May 2013 • Volume 11, Number 5
FROM THE DEPARTMENT CHAIR
Robson Marinho, PhD
The Impact of Women in Leadership
Former British Prime Minister, Margaret Thatcher passed away on April 8, 2013 at 87. She was laid to rest on April 17, with full military honors. Her funeral was the biggest of a former prime minister since Winston Churchill's on January 30, 1965. World leaders and dignitaries from 170 countries, including Queen Elizabeth II and her husband Prince Philip attended the funeral at St. Paul's Cathedral in London.
Thatcher's tenure of 11 years and 209 days as Prime Minister was the longest since Lord Salisbury (13 years starting in 1885), and the longest continuous period in office since Lord Liverpool (14 years starting in 1812). Despite political controversies, the leadership legacy of the so called “Iron Lady” is known for transforming Britain and promoting the resurgence of political and economic liberty around the world. Along with Ronald Reagan and Pope John Paul II, her relationship with Soviet leader Mikhail Gorbachev opened up the way to end the cold war and Soviet communism. In the domestic agenda, her privatization policies dismantled state socialism and promoted the neoliberal revival of the 1980s that has been regarded as the Reagan-Thatcher revolution.
Considered one of Britain's most divisive politicians of modern times, Margaret Thatcher has been equally admired and hated at the same time. However, whatever the opinion of historians and politicians, her political influence does remind us of the relevant leadership role women have played in the world history. As a reflection on the influential role of women's leadership, I have listed a sample of women leaders who have influenced change and impacted society on a large scale:
- Mother Theresa – Peace Nobel Prize winner Agnes Gonxha Bojaxhiu established the Missionaries of Charity in 1950 with just 13 members, which grew to become a staff of 4,500 sisters operating 600 missions, orphanages, schools, shelters, AIDS hospices, and charity centers in around 130 countries worldwide.
- Marie Curie – Polish physicist and chemist, who pioneered research on radioactivity and became the first woman to win a Nobel Prize, and the only woman to win it twice and in multiple sciences. She was the first female head of Laboratory at the Sorbonne University in Paris.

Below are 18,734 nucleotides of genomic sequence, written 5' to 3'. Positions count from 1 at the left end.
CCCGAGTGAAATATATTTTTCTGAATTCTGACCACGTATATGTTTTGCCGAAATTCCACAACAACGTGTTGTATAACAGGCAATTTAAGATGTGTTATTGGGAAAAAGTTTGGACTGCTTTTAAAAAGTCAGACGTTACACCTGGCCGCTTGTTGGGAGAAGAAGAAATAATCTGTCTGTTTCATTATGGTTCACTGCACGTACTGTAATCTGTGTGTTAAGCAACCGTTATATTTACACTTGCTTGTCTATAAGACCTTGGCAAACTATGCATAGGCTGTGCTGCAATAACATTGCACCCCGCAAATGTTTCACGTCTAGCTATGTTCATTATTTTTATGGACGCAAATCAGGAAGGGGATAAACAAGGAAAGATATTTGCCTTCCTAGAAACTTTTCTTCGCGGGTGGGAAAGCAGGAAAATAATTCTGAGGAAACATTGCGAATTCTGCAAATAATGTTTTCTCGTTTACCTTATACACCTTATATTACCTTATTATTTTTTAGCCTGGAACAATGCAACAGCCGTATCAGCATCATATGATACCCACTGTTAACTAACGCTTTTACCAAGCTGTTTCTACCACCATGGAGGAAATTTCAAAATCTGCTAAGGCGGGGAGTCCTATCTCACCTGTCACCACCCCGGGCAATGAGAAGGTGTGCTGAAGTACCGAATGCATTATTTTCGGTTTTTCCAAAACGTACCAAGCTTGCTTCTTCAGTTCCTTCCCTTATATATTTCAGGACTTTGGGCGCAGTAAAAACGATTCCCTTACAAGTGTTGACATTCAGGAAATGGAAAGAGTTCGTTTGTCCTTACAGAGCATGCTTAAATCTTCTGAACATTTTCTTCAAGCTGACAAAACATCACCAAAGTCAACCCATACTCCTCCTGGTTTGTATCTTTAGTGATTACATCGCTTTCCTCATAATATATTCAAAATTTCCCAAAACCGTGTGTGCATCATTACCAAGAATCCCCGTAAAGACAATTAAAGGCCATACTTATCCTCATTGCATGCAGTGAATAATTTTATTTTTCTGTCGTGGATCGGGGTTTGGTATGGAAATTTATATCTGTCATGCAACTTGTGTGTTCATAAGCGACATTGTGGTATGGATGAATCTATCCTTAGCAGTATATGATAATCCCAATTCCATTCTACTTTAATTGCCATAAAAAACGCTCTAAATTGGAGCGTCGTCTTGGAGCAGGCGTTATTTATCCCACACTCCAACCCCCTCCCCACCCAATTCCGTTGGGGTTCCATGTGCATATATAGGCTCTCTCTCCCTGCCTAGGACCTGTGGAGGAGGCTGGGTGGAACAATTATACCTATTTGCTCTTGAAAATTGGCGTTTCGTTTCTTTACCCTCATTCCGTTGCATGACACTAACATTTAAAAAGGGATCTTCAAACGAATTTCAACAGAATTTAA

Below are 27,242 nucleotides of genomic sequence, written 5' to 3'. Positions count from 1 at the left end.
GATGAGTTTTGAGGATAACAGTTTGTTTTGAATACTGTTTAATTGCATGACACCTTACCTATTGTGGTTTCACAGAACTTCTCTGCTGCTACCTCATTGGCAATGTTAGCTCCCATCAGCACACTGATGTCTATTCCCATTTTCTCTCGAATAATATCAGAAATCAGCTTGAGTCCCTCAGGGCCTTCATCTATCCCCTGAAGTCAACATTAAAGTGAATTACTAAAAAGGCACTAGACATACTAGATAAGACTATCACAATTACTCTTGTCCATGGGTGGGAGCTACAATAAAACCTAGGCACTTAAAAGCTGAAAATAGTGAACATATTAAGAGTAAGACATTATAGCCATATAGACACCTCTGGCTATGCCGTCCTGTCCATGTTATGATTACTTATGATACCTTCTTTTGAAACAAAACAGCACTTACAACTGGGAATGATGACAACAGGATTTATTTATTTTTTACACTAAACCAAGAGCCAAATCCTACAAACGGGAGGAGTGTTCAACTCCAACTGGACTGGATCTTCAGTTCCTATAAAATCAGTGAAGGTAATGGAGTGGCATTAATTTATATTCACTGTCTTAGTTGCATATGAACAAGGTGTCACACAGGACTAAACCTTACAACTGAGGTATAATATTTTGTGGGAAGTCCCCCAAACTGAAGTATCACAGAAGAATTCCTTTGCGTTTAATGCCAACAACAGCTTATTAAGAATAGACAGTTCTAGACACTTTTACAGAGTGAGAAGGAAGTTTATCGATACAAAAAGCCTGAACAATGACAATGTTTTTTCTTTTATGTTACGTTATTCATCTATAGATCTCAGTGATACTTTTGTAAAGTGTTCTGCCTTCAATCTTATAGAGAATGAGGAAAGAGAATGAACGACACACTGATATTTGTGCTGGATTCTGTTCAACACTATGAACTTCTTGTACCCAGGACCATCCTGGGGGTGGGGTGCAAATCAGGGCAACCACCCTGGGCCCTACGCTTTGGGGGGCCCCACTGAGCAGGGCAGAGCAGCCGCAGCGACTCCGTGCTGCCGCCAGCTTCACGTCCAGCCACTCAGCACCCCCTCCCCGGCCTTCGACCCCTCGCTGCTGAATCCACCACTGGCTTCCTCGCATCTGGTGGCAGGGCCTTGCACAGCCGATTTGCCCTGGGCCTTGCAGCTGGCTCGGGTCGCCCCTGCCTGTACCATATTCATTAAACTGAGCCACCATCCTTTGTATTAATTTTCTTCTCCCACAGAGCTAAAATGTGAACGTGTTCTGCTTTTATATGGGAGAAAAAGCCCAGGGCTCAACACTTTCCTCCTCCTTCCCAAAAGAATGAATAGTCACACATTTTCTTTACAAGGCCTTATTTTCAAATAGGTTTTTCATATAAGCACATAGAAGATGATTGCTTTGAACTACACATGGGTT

- Florence Nightingale – English social reformer and statistician, who practically founded the profession of nursing, and also brought sanitary conditions to soldiers in wars -- at a time when more soldiers typically died of disease than of injuries in battle.
- Alexandrina Victoria – The daughter of George III’s son Prince Edward, who reigned for 63 years (from 1837 to 1901), and oversaw an Empire that stretched from India to the Americas, and from Africa to the Far East. So vast was the Empire, that it is said that the sun was always overhead on some part of the empire at any time. Besides political reforms, her monarchy placed a strong emphasis on morality and family values and she became known as a benevolent matriarchal figure.
- Indira Gandhi – Prime Minister who ruled India for almost twenty years until her death at the hands of Sikh extremists in 1984 (making her the only sitting female head of state ever assassinated). She was the most influential political figure who made India the powerful nation of today.
- Eleanor Roosevelt – One of the first women elected to the US Senate in 1911 and well known for her involvement with many charitable organizations prior to becoming first lady of the United States as the wife of Franklin D. Roosevelt. Named a delegate to the United Nations in 1947, she became the first chairman of the Commission on Human Rights and coordinated the editing of the Universal Declaration of Human Rights.
- Rosa Parks – African-American civil rights activist, called "the first lady of civil rights" and "the mother of the freedom movement” by the U.S. Congress. She is best known for her refusal to move to the back of a bus in Montgomery, Alabama, and her subsequent arrest, which resulted in a bus boycott and accelerated the civil rights movement.
Conference 2013 Highlights and Countdown: 63 Days Left!
July 21-22, 2013
The countdown for the Leadership Conference 2013 has started and we now have 63 days left! As you plan your participation, here are some highlights of the conference this year:
- Soledad’s Book: The conference registration includes a free copy of the book The Next Big Story: My Journey Through the Land of Possibilities, by Soledad O’Brien.
- The conference will approach different professional areas, in partnership with Whirlpool Corporation and Lakeland Healthcare, who will join the event with their audiences.
- Here is a summary of the program:
- Sunday at 7:00 pm – Onstage Interview with Soledad O’Brien – Leadership and Diversity
- Monday at 8:30 am – Keynote Speech: “Diversity: On TV, Behind the Scenes and in Our Lives"
- Soledad O’Brien
- 10:00 – Q&A and Book Signing
- 12:00 – Lunch
- 1:00 – Plenary Sessions addressing Diversity in business corporations and healthcare